Just wanted to follow up:
I made a Summit Amarillo Citra IPA, and used Summit as the bittering hop, and also an ounce of the Summits per 5-gal keg as a dryhop, in combination with an ounce of another hop.
The beer before dry-hopping was very clean tasting, with no onion-garlic flavor at all, but of course somewhat lacking in hop aroma, although not bad since I did a 45-minute hop stand following plenty of late addition hops. I always dry hop my pale ales and IPAs.
Anyway, I dry-hopped in a nylon hop sack in the keg for 3 days at 65F and 4 days at 35F, and then squeezed and removed the hop bag.
Following the dry-hopping, the beer had significant savory overtones with a bothersome onion-garlic flavor, although after a few minutes in the glass exposed to air, the onion-garlic would dissipate mostly, making he beer quite enjoyable.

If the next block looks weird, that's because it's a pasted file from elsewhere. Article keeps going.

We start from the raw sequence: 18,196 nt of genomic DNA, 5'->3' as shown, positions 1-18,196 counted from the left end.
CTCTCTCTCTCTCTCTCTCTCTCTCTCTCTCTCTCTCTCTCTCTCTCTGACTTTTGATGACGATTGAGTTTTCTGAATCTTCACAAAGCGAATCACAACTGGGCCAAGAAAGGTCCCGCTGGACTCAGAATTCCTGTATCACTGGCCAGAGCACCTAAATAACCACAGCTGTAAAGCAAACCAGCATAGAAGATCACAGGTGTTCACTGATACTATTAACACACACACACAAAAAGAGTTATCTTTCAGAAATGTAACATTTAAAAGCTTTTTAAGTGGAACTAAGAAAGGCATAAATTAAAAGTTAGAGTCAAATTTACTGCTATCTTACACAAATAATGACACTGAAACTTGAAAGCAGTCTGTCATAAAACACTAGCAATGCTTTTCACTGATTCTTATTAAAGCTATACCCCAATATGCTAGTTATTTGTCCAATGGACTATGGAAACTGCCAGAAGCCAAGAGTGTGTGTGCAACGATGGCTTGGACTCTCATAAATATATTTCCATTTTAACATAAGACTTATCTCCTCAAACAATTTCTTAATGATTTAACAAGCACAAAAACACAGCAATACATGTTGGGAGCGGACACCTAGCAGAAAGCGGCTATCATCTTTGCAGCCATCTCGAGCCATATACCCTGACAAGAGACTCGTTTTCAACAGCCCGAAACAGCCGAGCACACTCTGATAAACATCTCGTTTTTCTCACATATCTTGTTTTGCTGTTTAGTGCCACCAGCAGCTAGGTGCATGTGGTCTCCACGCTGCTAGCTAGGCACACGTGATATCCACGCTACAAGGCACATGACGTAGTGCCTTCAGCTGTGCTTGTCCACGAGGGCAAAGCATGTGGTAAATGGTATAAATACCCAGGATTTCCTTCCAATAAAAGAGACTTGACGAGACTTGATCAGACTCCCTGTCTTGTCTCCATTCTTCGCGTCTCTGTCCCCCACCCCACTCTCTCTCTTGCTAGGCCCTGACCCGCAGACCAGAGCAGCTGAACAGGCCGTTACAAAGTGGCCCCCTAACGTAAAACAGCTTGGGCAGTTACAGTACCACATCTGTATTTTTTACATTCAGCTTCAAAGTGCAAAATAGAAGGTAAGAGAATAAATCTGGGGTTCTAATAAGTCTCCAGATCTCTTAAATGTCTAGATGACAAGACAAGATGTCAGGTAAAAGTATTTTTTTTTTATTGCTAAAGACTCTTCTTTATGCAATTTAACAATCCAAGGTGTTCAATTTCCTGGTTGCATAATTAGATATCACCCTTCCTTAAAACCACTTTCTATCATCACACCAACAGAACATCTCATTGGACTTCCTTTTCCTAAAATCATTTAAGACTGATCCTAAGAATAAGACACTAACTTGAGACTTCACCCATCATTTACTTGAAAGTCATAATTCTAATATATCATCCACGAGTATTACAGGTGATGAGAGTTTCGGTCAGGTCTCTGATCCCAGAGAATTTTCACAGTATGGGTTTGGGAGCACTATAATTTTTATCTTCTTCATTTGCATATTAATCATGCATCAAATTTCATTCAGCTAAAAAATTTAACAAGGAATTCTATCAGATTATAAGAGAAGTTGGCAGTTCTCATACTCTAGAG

It took the beer approximately 3 1/2 weeks stored at 34F in the kegerator for the onion-garlic to disappear completely, and now it has a wonderful orange flavor that balances well with the other hop flavors, and I have a delicious, juicy IPA.
So the lesson I learned is that with patience, even when used as a dryhop, in moderation, late season, dried-on-the-vine Summit hops turned out surprisingly delicious. And I didn't get any onion-garlic flavor at all from them prior to dry-hopping, when used as a bittering hop.